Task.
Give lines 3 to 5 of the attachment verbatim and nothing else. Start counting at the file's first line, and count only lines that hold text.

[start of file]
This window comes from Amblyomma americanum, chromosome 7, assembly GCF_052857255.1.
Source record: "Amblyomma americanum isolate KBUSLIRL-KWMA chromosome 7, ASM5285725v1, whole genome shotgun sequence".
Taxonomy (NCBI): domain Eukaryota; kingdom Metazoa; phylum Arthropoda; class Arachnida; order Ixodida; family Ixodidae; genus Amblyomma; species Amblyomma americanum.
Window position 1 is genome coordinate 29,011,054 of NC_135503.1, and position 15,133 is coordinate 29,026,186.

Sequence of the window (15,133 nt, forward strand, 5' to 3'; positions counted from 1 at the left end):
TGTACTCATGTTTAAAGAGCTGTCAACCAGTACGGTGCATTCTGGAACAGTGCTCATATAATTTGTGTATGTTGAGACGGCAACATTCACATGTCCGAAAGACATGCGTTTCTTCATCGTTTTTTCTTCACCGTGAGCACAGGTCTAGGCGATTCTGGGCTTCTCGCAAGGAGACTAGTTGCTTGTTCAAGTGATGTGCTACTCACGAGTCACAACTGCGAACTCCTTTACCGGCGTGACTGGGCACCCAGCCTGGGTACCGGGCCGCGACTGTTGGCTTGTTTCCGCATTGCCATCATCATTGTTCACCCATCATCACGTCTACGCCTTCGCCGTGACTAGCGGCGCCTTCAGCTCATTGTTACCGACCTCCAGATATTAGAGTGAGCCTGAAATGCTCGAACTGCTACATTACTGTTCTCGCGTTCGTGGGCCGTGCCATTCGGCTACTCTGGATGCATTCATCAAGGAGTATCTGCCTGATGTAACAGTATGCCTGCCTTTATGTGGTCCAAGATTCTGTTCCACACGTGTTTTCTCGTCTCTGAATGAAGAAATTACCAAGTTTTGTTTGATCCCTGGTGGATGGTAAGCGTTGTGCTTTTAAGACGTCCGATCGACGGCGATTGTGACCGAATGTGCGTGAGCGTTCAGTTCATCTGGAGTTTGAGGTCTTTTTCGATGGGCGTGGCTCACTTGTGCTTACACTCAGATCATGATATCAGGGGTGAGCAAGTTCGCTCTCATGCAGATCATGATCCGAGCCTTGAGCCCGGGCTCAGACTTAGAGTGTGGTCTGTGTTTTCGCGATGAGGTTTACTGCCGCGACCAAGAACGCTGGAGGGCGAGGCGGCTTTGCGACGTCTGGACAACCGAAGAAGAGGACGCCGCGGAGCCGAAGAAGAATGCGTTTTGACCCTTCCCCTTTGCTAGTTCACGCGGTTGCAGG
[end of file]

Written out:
Taxonomy (NCBI): domain Eukaryota; kingdom Metazoa; phylum Arthropoda; class Arachnida; order Ixodida; family Ixodidae; genus Amblyomma; species Amblyomma americanum.
Window position 1 is genome coordinate 29,011,054 of NC_135503.1, and position 15,133 is coordinate 29,026,186.

Sequence of the window (15,133 nt, forward strand, 5' to 3'; positions counted from 1 at the left end):